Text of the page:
Why does Gnosticism pose a threat to Christianity?
In fact, Gnosticism was not so much a threat as it was considered heretical, and therefore a danger to those who practiced it. Gnosticism was based on the teachings of the pre-Christian Greek philosophers. Gnostic Christians attempted to assimilate Greek philosophical teachings with those of the early church. It is perhaps best illustrated in the Gnostic Gospels, long deleted from Scripture, including the Gospel of Mary, the Gospel of Judas, and the Gospel of Thomas. Gnosticism taught that salvation came from mediation, not through the work of the Church. More importantly, the Gnostics believed that Jesus never took human form (contrary to the above response, which is incorrect.) He was wholly divine, and thus appeared only as a spirit. He presumably cast no shadow, and left no footprints when he walked. Part of this belief originated from the idea of the sinful nature of humanity; since Jesus was without sin, he could not be human, and was therefore wholly spiritual. This teaching was directly contrary to the teaching of the church adopted at the Council of Nicaea which stated that Jesus was both human and divine. This was heresy, which condemned its believers to hell. Thus it was more a threat to its followers than to the church hierarchy itself.
Gnosticism no longer poses any real threat to orthodox Christianity, but it was more of a threat in early Christian times.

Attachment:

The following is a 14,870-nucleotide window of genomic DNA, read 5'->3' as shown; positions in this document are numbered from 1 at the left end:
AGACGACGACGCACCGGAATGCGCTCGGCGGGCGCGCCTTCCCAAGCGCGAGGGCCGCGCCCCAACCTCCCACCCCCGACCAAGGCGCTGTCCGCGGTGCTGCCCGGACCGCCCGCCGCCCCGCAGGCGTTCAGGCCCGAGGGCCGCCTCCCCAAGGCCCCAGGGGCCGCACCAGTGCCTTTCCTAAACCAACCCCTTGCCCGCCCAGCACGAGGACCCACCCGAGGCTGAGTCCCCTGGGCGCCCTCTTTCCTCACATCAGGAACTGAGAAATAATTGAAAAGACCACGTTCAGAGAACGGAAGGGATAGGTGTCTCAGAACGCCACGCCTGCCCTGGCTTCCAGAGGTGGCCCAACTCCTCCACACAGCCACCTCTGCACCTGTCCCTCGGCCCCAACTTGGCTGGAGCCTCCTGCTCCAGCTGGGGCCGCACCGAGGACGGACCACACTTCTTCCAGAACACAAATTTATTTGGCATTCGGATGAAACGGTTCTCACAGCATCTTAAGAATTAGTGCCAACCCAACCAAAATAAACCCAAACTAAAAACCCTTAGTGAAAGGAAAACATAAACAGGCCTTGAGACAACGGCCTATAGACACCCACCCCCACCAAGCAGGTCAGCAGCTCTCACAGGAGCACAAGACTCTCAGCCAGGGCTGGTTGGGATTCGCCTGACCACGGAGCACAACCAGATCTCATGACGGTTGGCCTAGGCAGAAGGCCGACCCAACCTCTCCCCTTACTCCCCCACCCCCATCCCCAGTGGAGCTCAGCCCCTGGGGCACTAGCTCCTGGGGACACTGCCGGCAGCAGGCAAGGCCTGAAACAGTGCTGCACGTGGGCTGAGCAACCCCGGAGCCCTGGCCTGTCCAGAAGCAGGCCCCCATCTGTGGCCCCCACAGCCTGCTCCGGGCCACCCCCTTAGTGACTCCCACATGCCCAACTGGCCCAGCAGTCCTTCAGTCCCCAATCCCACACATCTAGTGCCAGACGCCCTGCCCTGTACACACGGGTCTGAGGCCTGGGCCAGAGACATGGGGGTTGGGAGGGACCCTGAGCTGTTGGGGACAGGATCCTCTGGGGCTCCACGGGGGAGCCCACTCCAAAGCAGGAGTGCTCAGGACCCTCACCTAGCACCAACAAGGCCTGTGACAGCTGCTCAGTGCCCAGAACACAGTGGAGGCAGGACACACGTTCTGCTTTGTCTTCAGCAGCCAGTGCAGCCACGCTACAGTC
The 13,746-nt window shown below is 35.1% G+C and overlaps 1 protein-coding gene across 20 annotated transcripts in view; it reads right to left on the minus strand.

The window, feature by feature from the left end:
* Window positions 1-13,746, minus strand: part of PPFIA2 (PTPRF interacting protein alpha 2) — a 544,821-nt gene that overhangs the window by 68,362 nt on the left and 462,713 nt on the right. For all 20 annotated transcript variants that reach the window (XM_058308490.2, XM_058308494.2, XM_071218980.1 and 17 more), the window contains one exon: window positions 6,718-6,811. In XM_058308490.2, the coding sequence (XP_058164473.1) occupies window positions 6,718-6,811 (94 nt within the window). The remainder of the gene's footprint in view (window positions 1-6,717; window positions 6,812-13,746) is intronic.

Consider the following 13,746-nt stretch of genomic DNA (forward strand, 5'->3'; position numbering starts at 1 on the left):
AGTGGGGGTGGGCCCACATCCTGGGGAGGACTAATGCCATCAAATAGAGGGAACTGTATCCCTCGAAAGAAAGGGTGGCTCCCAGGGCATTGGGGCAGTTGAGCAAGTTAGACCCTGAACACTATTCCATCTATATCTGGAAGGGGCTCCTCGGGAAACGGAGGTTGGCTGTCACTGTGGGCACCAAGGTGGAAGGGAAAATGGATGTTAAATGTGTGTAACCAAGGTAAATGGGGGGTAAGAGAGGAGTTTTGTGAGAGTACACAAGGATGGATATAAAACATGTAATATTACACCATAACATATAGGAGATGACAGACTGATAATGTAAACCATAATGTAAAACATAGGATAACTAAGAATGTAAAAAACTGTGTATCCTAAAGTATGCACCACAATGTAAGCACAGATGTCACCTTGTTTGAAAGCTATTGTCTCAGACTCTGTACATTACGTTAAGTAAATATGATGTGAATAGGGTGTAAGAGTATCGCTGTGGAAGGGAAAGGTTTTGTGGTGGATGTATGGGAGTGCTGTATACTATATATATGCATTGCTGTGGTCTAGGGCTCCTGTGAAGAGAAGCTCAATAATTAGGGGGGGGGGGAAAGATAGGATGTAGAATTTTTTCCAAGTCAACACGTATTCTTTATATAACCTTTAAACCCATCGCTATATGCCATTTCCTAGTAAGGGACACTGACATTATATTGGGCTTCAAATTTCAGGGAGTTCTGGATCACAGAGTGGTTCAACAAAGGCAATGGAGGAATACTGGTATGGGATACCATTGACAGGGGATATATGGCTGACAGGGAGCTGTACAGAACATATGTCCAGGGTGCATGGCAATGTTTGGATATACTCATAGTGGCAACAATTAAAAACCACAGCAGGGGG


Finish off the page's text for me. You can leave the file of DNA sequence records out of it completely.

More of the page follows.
In temporal terms, it posed a threat to early orthodox Christianity because it had many followers. This took power and influence away from orthodox Christianity. It also disputed the idea that there should be an institutional church with a hierarchy. Instead, it preferred mysticism and the passing on of esoteric knowledge to believers.
In theological terms, it posed a threat to early orthodox Christianity because it has a much different world view. To the Gnostics, the entire physical universe is a mistake made by a being who is obviously very powerful, but is not exactly the creator God. Many Gnostics also held to the idea that Jesus Christ was not divine. These sorts of beliefs were clearly a threat to Christianity in the sense that they were completely opposed to Christian teaching.